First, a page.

Facebook is looking at charging users for sending e-mail messages to other users who are not in their online social circle, as it looks for alternative revenue sources besides advertising.
In a blog post issued Thursday, the social networking giant said it is starting a "small experiment" to test the usefulness of "economic signals" to determine the relevance of messages sent to users. This trial would give a small number of people the option to pay to have a message routed to the Inbox folder of a recipient they are not connected to, which would otherwise have landed in the person's Other folder, it explained.
"Several commentators and researchers have noted that imposing a financial cost on the sender may be the most effective way to discourage unwanted messages and facilitate delivery of messages that are relevant and useful," Facebook said.
The company currently relies on social "signals", such as friend connections on the platform to determine whether a message is likely to be one users wants to to see in their Inbox. It also depends on algorithms to identify spam and use broader signals from the social graph--such as friend of friend connections or people the user may know--to determine relevance, it explained.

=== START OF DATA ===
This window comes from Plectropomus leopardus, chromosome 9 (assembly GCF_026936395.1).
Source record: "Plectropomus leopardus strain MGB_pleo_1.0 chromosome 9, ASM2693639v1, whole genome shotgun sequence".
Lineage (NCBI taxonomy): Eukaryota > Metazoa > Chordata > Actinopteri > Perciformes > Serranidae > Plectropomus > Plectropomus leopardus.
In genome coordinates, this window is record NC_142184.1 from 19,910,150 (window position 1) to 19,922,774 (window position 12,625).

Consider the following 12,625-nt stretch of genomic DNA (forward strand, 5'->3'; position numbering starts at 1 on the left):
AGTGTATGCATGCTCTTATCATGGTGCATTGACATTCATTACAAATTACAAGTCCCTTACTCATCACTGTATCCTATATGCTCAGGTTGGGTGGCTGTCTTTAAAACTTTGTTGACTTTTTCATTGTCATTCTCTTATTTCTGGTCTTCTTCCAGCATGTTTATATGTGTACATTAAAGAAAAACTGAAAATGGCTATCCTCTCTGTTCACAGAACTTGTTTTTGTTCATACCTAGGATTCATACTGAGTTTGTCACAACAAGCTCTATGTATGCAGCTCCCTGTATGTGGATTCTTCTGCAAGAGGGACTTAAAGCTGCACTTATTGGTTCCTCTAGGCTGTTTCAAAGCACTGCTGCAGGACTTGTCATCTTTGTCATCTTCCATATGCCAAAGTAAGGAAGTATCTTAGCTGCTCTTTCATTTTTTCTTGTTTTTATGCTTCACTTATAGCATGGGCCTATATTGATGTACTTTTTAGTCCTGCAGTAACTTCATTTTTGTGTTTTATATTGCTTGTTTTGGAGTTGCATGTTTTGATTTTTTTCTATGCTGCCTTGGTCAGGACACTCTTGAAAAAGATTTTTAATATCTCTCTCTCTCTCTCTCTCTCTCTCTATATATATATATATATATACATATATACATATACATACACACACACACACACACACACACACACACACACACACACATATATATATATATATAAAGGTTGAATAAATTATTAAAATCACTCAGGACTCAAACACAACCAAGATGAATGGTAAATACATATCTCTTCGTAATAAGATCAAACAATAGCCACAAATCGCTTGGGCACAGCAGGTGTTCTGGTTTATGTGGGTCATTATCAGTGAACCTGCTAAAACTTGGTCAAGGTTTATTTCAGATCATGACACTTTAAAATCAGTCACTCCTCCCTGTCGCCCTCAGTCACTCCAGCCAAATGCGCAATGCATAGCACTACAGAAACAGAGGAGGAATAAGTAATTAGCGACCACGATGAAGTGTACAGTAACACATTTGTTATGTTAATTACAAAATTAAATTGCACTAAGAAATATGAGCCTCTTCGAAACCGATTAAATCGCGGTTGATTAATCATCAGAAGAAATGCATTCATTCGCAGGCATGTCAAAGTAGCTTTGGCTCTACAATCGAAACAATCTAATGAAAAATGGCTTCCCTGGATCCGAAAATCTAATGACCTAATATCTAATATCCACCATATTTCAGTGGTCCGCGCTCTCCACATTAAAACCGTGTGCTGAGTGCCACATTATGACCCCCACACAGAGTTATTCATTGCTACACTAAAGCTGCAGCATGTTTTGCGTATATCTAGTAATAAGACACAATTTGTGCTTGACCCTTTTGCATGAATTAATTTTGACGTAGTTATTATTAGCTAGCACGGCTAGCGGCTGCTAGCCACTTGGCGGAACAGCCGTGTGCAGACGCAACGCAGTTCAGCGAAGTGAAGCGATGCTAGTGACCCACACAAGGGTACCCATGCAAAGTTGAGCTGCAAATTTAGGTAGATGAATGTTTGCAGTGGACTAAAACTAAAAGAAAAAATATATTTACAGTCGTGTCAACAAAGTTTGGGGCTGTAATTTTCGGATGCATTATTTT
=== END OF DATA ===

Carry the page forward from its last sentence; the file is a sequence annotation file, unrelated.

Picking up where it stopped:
The trial is currently open to select users in the United States, and the number of messages a person can have routed from their Other folder to the Inbox folder will be limited to one per week, it added.
This pay-for-e-mail service is just one of the many initiatives Facebook has been exploring to increase its revenue fields. In recent times, it has been increasing advertising efforts by testing out advertising on third-party sites and apps, working with companies to advertise existing consumers, and tracking user activity online to re-target ads, as the company looks to recover from its plunging stock valuation.